Vander Meer struck out seven Dodgers, getting pinch hitters twice, and of the eight passes he issued two came in the seventh and three in the tense ninth.

    Added to his speed was a sharp-breaking curve that seldom failed to break over the plate and at which the Dodger batsmen swung as vainly as at his fireball.

    On the offense, well-nigh forgotten as the spectacle of Vander Meer’s no-hitter unfolded, the Reds made victory certain as early as the third frame, when they scored four times and drove Max Butcher away.

    Frank McCormick hit a home run into the left-field stands with Wally Berger and Ival Goodman aboard, while a pass to Lombardi and singles by Craft and Riggs added the fourth run.

    Craft’s third straight single scored Goodman in the seventh, the latter’s blow off Tot Pressnell’s right kneecap knocking the knuckleballer out and causing him to be carried off on a stretcher. Berger tripled off Luke Hamlin in the eighth to score Vander Meer with the last run.
     
  2. Gutter

    Gutter Well-Known Member

    The ultimate d_b.
     
  3. YankeeFan

    YankeeFan Well-Known Member

    70 years ago today.

    More that even Joe D’s 56 game hitting streak, two no-hitters in a row is a record that will never be broken – probably never even tied.

    Couple of things I didn’t know:

    It was the first night game at Ebbets Field. The Reds scored 6 runs, but I wonder if the lighting played any role.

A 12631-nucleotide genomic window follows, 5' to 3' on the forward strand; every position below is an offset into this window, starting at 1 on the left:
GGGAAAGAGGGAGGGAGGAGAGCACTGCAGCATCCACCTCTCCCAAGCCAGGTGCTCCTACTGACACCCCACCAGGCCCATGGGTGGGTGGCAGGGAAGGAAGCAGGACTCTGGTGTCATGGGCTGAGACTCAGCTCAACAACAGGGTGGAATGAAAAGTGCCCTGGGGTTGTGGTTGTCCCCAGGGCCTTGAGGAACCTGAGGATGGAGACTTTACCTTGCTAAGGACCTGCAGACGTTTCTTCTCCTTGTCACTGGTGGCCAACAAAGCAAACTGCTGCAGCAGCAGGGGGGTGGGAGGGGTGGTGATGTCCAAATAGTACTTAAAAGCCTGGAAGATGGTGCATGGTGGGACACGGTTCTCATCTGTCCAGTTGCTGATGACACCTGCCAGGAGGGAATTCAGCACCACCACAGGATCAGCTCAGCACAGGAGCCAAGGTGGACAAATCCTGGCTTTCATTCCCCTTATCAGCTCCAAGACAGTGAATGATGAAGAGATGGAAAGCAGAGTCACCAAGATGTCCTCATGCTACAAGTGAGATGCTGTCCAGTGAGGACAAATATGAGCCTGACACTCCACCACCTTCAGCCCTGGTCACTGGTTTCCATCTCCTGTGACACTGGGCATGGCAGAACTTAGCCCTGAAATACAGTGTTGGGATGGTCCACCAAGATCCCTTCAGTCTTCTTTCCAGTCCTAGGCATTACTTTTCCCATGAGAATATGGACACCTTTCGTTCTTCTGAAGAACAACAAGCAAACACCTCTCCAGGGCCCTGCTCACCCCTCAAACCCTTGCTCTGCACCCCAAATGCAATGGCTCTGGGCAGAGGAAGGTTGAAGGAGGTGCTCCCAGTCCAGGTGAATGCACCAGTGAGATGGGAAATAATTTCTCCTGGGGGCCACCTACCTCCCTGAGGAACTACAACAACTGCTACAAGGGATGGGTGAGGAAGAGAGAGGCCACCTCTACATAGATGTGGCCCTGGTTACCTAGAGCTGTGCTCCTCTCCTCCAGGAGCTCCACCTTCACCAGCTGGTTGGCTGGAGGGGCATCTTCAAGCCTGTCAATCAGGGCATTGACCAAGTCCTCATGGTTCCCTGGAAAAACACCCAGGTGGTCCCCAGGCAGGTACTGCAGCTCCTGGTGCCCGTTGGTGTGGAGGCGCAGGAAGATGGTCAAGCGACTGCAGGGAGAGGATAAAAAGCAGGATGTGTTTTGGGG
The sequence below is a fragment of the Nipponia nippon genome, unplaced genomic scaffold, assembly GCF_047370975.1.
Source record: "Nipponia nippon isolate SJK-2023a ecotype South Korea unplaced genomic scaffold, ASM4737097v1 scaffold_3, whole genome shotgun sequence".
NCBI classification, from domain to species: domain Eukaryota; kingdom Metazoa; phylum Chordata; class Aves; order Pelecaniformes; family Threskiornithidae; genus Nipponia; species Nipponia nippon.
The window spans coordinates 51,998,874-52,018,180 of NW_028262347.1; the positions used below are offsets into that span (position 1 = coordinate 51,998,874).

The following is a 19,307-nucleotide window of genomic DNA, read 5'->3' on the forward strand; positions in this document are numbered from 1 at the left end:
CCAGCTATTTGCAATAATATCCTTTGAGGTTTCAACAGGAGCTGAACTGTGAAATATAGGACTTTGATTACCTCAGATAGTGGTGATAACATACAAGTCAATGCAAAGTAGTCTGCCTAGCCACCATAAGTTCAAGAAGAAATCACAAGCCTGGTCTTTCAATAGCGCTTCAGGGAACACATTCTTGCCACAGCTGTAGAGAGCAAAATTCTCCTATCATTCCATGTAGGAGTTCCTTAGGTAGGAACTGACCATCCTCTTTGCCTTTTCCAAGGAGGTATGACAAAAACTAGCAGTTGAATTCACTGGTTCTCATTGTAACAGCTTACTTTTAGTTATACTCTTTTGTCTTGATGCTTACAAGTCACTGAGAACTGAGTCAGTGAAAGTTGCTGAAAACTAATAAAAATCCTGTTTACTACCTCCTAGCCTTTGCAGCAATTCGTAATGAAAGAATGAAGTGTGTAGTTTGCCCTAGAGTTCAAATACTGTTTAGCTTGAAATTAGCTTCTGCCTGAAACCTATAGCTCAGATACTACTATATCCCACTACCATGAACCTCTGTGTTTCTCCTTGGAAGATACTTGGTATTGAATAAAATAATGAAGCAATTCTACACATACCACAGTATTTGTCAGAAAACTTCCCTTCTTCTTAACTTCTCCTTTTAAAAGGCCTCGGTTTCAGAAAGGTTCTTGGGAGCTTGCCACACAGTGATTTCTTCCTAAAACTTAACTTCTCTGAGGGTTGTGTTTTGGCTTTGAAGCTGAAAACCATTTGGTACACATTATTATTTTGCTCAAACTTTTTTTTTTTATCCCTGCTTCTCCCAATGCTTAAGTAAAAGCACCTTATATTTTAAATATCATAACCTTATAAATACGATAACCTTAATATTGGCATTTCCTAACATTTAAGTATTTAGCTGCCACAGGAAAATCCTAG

Another article I read said that the first pitch was at 9:45. Why?

    He walked the bases loaded in the ninth and then got out of it. He got a fielder’s choice force out at home – preserving the shutout – and then got Leo Durocher to fly out.

    Pretty cool stuff.
     
  4. YankeeFan

    YankeeFan Well-Known Member

    I did a quick check and didn't see it posted. I don't think the SportsJournalists.com archives go back that far.
     
  5. Ben_Hecht

    Ben_Hecht Active Member


    The lighting was for shit, especially contrasted with today's standards. There were some contemporary references to the general dimness.
     
  6. slappy4428

    slappy4428 Active Member

    I remember reading this once... back in the day, they'd start the night games late to make sure the sun had gone down completely because they didn't know what kind of effect the transition from daylight to field lighting would have on the players eyes. So to be sure, they'd start late. Am sure that having fans in their seats with plenty of time to help the concession sales helped too...
     
  7. goalmouth

    goalmouth Active Member

    Thanks for stopping by, Roscoe.
     
  8. Dan Hickling

    Dan Hickling Member

    anybody notice any quotes in the story?...was this a first write running?
     
  9. Gutter

    Gutter Well-Known Member

    It was for a blog.
     
  10. slappy4428

    slappy4428 Active Member

    Maybe it was Eddie Munster's idol...
     
  11. zebracoy

    zebracoy Guest

    Just for the hell of it, I think I'll write a gamer like this sometime this week and submit it.

    If they want to get rid of the old guys to buyouts, they'll live on in my heart.
     
  12. Starman

    Starman Well-Known Member

    Vander Meer's double is often cited as "a record that will never ever be broken," but IMO the sheer random nature of the event probably makes it MORE likely that at some point, some super fireballer may do it again. The odds of course are astronomical either way, but I'd be less surprised to see two no-hitters in a row than a 50-game hitting streak.

    What was the closest Nolan Ryan ever came? Did he ever follow up one of his seven no-no's with a 1-or 2-hitter?

    IIRC, Vander Meer went into the sixth inning or something of his NEXT start before giving up a hit. :eek: